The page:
In summary, the Telecommunications Act does not categorically bar the PUC from exercising jurisdiction over services that may include an interstate component when the PUC acts within its explicit authorities under the Act.9 Moreover, the FCC, in affirming states' authorities under Sections 214 and 254, has not attempted to restrict the sweep of those authorities exclusively to intrastate services. The Act explicitly grants the FCC the authority to preempt a state regulation that has “the effect of prohibiting the ability of any entity to provide any interstate or intrastate telecommunications service.” 47 U.S.C. § 253(a), (d). However, the FCC has yet to exercise that statutory authority to preempt the type of ETC conditions at issue in this case.
Western Wireless's argument in this regard points to the potential tension between state and federal jurisdiction that permeates the Telecommunications Act, and the absence of clear federal guidance on the extent to which a state's conditions of ETC designation imposed on a wireless provider can embrace the type of regulation traditionally established for wireline carriers without impermissibly burdening the federal universal services program. Untangling those issues is simply beyond the scope of our current review. Our decision is aimed solely at the question presented: whether the Telecommunications Act permits a state to impose ETC conditions not related to regulation of rates or market entry that affect the interstate components of a mobile carrier that bundles its interstate and intrastate services.
Today we do not pass on the questions of whether the nature and extent of the conditions at issue here are beyond the bounds of a state's Section 214(e) authority, or whether they impermissibly burden the federal universal service program under Section 254(f). We remand to the district court for further consideration of unresolved issues that may include those questions. However, we do hold, contrary to the ruling of the district court, that federal law does not automatically preclude the PUC from exercising those authorities in a way that affects the interstate component of an ETC designee's services.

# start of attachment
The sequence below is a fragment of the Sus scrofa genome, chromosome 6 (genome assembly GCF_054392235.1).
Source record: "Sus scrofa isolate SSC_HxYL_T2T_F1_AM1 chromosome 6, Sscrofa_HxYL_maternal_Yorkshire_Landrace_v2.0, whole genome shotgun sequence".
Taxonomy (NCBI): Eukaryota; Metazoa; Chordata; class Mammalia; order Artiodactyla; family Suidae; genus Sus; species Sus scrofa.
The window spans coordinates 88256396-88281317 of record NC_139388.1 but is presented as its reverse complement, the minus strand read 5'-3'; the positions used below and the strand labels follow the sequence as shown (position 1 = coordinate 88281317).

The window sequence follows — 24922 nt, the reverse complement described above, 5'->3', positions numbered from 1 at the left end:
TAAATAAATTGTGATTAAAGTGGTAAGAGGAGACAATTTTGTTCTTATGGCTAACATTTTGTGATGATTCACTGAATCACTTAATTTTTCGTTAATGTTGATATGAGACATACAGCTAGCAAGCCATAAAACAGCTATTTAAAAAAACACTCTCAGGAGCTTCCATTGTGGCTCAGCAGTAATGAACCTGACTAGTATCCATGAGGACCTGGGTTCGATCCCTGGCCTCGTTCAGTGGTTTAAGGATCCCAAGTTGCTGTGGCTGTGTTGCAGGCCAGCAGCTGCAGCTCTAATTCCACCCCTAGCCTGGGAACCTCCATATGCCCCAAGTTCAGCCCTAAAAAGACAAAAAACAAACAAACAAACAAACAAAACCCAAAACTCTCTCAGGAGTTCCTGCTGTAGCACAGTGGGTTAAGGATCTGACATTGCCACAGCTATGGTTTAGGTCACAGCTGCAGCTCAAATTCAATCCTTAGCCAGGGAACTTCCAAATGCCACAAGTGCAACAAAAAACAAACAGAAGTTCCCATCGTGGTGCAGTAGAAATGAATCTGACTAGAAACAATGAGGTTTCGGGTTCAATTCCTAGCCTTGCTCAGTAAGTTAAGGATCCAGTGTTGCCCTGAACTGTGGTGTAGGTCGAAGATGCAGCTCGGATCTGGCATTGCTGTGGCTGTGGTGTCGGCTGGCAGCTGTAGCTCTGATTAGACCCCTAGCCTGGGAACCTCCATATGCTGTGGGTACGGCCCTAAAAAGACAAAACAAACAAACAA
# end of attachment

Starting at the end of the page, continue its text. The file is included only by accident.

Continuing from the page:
C. Rule-Making Requirements and the Telecommunications Act
The conditions that the PUC seeks to impose on Western Wireless's ETC designation are not part of the state's ETC regulation, see 4 Colo.Code Regs. § 723-2, Rule 2187, nor are they codified elsewhere. Instead, the PUC established these conditions in an adjudicatory hearing and decision specific to Western Wireless. The district court, looking to the text of Section 254(f), ruled that the PUC can impose ETC designation conditions upon an applicant only by adopting regulations through a rule-making proceeding. We disagree. Because the express source of the PUC's authority in this matter came from Section 214(e) rather than Section 254(f), and because Section 214(e)(2) ETC designations do not require a formal rule-making proceeding, we reverse the district court's determination on this question.10
Section 254(f) provides that states may “adopt regulations” to create a state universal service program, including “regulations” that provide “additional definitions and standards to preserve and advance universal service,” but only if “such regulations” adopt sufficient mechanisms to support those standards.11 While the text of Section 254(f) could lead to the conclusion that a rule-making proceeding is required for regulation of a state-created universal services program, we need not resolve that question here, because the PUC's conditions were not imposed on Western Wireless under the aegis of Section 254(f).
The structure of Section 254 of the Telecommunications Act delineates a federal universal service program, see 47 U.S.C. § 254(e), and a state's authority to create its own such program, see 47 U.S.C. § 254(f). The provision establishing the federal program provides that only ETCs designated under Section 214(e) of the Act are eligible to receive federal support. 47 U.S.C. § 254(e). Because Western Wireless sought ETC designation for federal support, and did not seek state universal service funding, Section 254(e) is applicable.